World Mental Health Day

One in four people in the world will be affected by mental or neurological disorders at some point in their lives.

Around 450 million people currently suffer from mental health related problems.

Mental health disorders are among the leading causes of ill-health and disability worldwide (World Health Organization).

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Over the last couple years, the issue of mental health has become a prominent subject matter in the public square. Celebrities have raised awareness for those who suffer from mental illness and websites like Twitter have allowed more people to have a platform to spread information about the importance of mental health. People are starting to realize that mental health is just as important as physical health—and slowly, the stigma attached to mental health struggles is beginning to fade.

Thus, with it being such an important and widely spoken about issue, I have decided that to write a post about mental health for my blog to help raise awareness for this issue.

If you have been reading my blog for a while now, you may know that I’m no stranger to this issue. For years now, I have struggled with OCD and anxiety, which can at times can be crippling—making it difficult to handle situations that most people would be completely comfortable in. I struggle with both stressful, unwanted thoughts and quirks such as not wanting to touch a doorknob and checking my cups to make sure they’re clean.

Nonetheless, over the last few weeks, I have made a conscious decision.

I have made a decision to be healthy.

By choosing to be healthy, I don’t mean that my OCD has gone away entirely or even that I believe it will go away entirely. In some way, shape or form, I’ve suffered with it since childhood. When I was in grade school, I used to arrange my crayons by color and run to my mom whenever I had a thought that I considered “mean” or “bad”.

Nonetheless, I have recently discovered that there are steps that I can take to cope with it and intentionally lessen it; and I believe that many of these things can help those who struggle from other forms of mental health as well.

Pray

To clarify, I don’t believe mental health problems are a sign of a weak faith or not trusting God, as some suggest. However, I do believe we serve a God who cares about the well being of His children. James 5:13 says, “Is anyone among you in trouble? Let them pray. Is anyone happy? Let them sing songs of praise.” The Bible encourages us to pray during times of trouble, and I believe that if we ask, God will give us peace during our storms—and the strength to get through them

Eat right

Before I tried it myself, I used to think that people who touted healthy eating as the answer stress and anxiety were crazy. Nonetheless, after changing my diet and implementing more whole foods and vitamins, I’ve noticed that my anxiety and even my acne has decreased tremendously. It is obviously not the answer to every problem, but it can help you feel better and more at peace. Eating less processed foods and more foods with vitamins shown to treat anxiety has helped me leaps and bounds in my journey to mental and physical health.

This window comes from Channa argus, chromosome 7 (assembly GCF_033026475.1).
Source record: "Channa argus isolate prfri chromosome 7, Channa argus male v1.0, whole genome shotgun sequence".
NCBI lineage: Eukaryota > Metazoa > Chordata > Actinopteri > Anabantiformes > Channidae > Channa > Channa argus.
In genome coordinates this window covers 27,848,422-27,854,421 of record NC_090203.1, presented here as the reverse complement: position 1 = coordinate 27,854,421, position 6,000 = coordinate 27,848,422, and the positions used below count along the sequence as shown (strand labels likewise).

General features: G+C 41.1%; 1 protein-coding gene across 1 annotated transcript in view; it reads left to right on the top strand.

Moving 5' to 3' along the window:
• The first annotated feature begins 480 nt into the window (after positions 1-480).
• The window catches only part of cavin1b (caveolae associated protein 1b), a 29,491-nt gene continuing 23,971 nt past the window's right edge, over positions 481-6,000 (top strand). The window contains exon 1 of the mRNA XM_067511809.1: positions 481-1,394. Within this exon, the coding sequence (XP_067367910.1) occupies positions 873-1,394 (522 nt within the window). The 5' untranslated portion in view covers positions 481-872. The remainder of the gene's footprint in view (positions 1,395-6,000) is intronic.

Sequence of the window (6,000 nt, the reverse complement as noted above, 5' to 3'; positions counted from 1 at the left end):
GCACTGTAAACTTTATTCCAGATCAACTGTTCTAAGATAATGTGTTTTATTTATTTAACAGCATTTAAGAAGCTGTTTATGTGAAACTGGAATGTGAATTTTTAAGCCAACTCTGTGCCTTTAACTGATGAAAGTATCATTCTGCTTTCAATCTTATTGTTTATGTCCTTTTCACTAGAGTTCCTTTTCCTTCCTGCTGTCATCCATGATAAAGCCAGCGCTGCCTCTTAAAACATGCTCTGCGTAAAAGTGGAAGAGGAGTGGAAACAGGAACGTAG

Exercise

I’m going to be honest—I am a complete and utter bookworm. Given the choice, I would much rather read a good book than hop on a treadmill. However, despite the fact that working out isn’t always fun for me, I have begun to take more initiative to exercise. Exercising naturally increases serotonin levels in our brains, which is often something that people with high levels of anxiety tend to lack. Through exercising, we can increase our serotonin levels while staying fit in the process.

R&R

In a world as fast paced and intense as ours, it can be hard to force ourselves to relax and unwind. There’s always something we need to do or that we can worry about. However, God didn’t intend for our bodies to work like this. As finite creatures, we cannot keep going without facing some serious burnout.

So, the next time you find yourself feeling anxious, depressed, or worried, take some time for yourself. This isn’t selfish—it’s healthy. Read a book. Soak in a bubble bath. Watch your old favorite movie. Do whatever it is (within reason) that helps you relax and calm down. Don’t be afraid to slow down and let yourself rest. If you do this, you’ll be refreshed and ready to face those tasks when you return to your daily to-do-list.

Self-talk

Oftentimes, our worst stress is caused from out-of-control worry and stress. When our minds get out of hand, sometimes it’s best to try to talk ourselves down. Proverbs 4:23 says, “Above all else, guard your heart, for everything you do flows from it.” Sometimes we can be nicer to others than we are to ourselves, but according to the Bible, we are called to “love our neighbor as ourselves” (Mark 12:30-31). It’s important that we show the same kindness to ourselves that we show to others, and part of this is remembering that things often aren’t as severe as we imagine them to be.

Talk to someone about it